Cinnamon Roll Pull Apart Bread

What a weekend it’s been, I’ve definitely baked to my heart’s content and have made up for my creative baking lull…well I’d say. On Saturday I whipped up I chocoholics ultimate cookie…triple choc chip! Keeping in tune with the chocolate theme, I mixed it up a bit and made a salted caramel chocolate cake. On Sunday I tried to steer away from chocolate, not that you could ever overdo it 🙂 and I attempted a banoffee roulade, which turned out great until I tried to roll it up – I killed it…literally! Poked holes into it which lead to caramel oozing out, it wasn’t pretty but it still tasted good! The final item on my weekend baking to-do list was a cinnamon roll pull apart bread….oh my goodness, what a perfect little treat for those wintery evening sweet cravings. My family seems to think it tastes like Cinnabon 🙂 I’d take that as a stamp of approval, right? 

Before we move onto the recipe, Ramadaan Kareem to all my Muslim readers, I’m sure you all can I agree with me but this month is flying by, before we know it, it’s time to get stuck into the Eid baking…exciting!

On that note, here’s the recipe…


For the dough:

2 3/4 cups flour
2 tbsp cornstarch (Maizena)
3/4 tsp salt
2 1/4 tsp dried active yeast
1/4 cup castor sugar
1/3 cup milk
1/4 cup butter
1/4 cup water
2 eggs
1 tsp vanilla essence

For the filling:

2/3 cup brown sugar
2 tbsp ground cinnamon
1 tsp cornstarch (Maizena)

1/4 cup butter, melted

For the glaze:

3/4 cup icing sugar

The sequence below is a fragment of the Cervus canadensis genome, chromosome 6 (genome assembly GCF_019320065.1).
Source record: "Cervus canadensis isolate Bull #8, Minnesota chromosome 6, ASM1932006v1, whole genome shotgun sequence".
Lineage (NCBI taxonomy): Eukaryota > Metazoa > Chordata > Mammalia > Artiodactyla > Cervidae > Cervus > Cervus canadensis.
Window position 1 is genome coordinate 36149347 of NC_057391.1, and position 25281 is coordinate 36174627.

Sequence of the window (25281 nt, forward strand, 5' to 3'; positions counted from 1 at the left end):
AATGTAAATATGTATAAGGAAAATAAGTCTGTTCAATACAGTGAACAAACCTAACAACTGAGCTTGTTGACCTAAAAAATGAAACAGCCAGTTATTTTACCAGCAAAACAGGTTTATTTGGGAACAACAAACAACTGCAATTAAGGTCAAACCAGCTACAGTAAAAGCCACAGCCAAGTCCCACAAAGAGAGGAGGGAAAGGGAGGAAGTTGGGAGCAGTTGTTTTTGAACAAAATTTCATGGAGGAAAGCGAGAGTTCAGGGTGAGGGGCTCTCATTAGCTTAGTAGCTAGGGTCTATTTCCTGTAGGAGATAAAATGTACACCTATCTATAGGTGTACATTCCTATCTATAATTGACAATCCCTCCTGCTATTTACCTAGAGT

1/2 tsp vanilla essence
hot water


In the bowl of a mixer with the paddle attached, add the Maizena, sugar, yeast, salt and 2 cups of flour.

Heat the milk and butter together in a small saucepan until the butter is melted. Remove from the heat and add the water. Let this cool for about a minute, then add the vanilla essence, and pour all the liquid into the bowl with the flour.


Stir this all together until all the dry ingredients are moistened.

Start the mixer on a low-speed as you add the eggs one at a time until they’re just incorporated. Stop the mixer and add 1/2 cup more flour to the bowl. Mix again at low-speed for about half a minute.


Add 2 more tbsp of flour and mix in on medium speed until you get a smooth, slightly sticky dough (about 45 seconds).

Sprinkle 2 tbsp of flour on a clean surface and knead the dough until it’s not sticky (about 1 minute).


Place the dough in a large, oiled bowl and cover it with cling film. Leave the dough to rise in a warm place until it’s doubled in size which should take about an hour.


While the dough rises, make the filling by combining the brown sugar, cinnamon and cornstarch in a small bowl.


Once the dough is ready, lightly flour your work surface and gently tip the dough onto it, sprinkling a little more flour on top of the dough.

Roll the dough out into roughly a 40 x 40 cm square, then brush about 2/3 of the butter over the entire surface of the dough.

Sprinkle 3/4 of the filling mixture evenly on top of the butter on the dough, then roll the dough tightly into a log.

Place the log horizontally on your work surface. Take a piece of thread and cut up the log into 1cm slices as indicated below:


On a piece of baking paper, use a rolling-pin to flatten each slice to 3-4 mm thick. Brush the top of each flattened slice with a little of the remaining melted butter, and sprinkle on about 3/4 tsp of filling mixture. Place them on top of each other so you have 4-5 stacks each containing about 5 slices.


Grease a loaf pan and preheat your oven to 180 degrees. Place your stacks of dough into the greased loaf pan, cover loosely with clingfilm, and leave to rise in a warm place for about 30 minutes.


Bake the bread for 25-35 minutes when it should be golden brown on top. Let it cool in the pan on a wire rack for 15 minutes.


Meanwhile make the glaze by stirring the vanilla then the hot water, a little at a time into the icing sugar in a small bowl until you get a slightly runny icing.

Run a butter knife around the edge of the pan and gently tip the loaf out onto the wire rack. Put the bread the right way round again and then brush with the glaze.


Source: Top with Cinnamon

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